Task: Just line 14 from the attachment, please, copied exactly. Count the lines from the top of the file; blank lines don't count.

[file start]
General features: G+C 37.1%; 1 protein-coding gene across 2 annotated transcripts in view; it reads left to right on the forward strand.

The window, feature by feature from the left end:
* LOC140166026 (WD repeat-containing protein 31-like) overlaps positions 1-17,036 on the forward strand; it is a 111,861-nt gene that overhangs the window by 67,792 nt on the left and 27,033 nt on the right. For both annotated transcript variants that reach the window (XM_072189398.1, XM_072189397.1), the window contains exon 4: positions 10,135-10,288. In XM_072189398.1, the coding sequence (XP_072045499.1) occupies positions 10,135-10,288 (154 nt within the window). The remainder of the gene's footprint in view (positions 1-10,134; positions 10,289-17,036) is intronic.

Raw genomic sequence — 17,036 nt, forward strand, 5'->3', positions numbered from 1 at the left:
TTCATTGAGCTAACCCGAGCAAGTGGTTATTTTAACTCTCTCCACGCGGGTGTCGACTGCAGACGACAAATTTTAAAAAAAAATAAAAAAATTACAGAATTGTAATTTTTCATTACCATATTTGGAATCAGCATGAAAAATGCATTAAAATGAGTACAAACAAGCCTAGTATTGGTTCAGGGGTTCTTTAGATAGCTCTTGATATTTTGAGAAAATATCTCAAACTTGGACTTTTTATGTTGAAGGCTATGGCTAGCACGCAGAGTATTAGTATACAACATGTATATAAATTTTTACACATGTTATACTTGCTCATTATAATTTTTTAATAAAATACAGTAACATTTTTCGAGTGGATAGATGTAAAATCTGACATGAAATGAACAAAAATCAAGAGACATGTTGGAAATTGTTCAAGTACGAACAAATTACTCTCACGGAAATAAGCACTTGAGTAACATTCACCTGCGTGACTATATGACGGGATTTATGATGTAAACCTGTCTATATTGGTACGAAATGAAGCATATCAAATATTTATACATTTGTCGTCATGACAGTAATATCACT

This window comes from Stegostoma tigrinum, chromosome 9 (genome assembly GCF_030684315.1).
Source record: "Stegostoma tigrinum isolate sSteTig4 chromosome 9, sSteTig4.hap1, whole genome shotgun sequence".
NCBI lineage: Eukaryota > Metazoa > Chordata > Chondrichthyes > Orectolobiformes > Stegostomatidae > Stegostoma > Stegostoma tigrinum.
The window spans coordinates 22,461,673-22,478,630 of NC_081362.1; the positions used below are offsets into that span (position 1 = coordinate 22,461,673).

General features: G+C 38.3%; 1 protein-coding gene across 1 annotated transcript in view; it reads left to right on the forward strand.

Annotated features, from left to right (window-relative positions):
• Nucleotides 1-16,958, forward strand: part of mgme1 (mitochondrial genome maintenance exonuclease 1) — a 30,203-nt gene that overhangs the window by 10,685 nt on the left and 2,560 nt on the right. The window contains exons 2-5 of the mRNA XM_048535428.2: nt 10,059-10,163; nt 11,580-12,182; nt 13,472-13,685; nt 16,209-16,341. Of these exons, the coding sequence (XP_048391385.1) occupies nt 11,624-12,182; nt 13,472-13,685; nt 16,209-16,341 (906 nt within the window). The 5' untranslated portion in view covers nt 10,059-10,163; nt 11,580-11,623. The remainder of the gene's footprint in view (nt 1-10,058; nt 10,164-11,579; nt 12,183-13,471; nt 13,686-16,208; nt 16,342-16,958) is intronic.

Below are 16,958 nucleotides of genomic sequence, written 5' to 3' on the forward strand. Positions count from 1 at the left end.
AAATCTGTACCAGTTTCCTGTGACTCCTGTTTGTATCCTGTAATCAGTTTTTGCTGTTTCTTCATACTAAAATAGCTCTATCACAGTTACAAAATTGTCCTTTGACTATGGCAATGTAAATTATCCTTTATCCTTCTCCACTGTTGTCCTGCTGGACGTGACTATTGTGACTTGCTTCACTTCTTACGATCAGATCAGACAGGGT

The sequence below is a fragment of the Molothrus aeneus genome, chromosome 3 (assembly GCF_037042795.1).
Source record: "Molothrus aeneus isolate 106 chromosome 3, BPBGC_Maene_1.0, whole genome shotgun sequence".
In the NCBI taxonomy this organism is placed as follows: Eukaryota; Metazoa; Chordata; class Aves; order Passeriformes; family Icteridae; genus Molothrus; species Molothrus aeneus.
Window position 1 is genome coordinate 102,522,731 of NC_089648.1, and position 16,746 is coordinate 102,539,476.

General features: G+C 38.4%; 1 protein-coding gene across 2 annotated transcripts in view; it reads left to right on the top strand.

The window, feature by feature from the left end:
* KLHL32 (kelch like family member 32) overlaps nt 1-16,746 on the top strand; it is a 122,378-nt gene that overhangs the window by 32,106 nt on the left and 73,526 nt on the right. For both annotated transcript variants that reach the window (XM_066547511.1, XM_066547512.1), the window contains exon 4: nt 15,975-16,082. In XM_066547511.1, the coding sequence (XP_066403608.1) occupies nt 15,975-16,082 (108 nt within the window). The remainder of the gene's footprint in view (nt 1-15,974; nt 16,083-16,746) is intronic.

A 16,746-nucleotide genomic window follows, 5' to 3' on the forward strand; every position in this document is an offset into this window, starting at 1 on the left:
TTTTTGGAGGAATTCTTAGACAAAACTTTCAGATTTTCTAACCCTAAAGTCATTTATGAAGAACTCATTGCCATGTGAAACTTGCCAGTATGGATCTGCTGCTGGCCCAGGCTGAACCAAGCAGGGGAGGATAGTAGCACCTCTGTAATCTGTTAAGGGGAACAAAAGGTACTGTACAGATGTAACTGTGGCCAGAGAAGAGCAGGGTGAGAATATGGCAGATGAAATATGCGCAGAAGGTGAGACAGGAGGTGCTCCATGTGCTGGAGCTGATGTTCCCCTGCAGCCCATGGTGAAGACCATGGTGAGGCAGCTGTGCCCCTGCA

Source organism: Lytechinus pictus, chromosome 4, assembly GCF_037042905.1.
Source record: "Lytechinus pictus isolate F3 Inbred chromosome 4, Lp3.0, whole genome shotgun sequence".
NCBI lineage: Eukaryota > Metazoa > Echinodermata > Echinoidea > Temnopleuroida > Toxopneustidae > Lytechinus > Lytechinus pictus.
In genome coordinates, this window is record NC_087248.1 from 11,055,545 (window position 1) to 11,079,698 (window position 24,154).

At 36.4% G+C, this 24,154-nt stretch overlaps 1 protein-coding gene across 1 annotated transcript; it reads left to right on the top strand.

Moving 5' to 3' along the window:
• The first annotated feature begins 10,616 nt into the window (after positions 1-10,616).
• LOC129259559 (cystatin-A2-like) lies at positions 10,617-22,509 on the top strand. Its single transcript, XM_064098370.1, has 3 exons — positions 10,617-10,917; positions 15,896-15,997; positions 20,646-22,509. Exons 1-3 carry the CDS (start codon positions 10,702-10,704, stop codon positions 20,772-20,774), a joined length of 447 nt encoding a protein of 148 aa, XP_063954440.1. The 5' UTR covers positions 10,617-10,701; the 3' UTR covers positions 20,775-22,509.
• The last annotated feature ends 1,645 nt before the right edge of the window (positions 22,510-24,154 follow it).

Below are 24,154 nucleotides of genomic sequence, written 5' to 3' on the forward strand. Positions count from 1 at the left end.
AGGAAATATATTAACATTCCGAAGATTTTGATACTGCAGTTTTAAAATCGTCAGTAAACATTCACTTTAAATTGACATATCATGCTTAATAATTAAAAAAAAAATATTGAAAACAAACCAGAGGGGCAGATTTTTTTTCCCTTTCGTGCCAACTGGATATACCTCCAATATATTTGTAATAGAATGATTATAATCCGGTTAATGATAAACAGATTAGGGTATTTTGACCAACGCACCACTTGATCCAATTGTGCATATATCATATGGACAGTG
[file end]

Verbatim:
AAATCTGTACCAGTTTCCTGTGACTCCTGTTTGTATCCTGTAATCAGTTTTTGCTGTTTCTTCATACTAAAATAGCTCTATCACAGTTACAAAATTGTCCTTTGACTATGGCAATGTAAATTATCCTTTATCCTTCTCCACTGTTGTCCTGCTGGACGTGACTATTGTGACTTGCTTCACTTCTTACGATCAGATCAGACAGGGT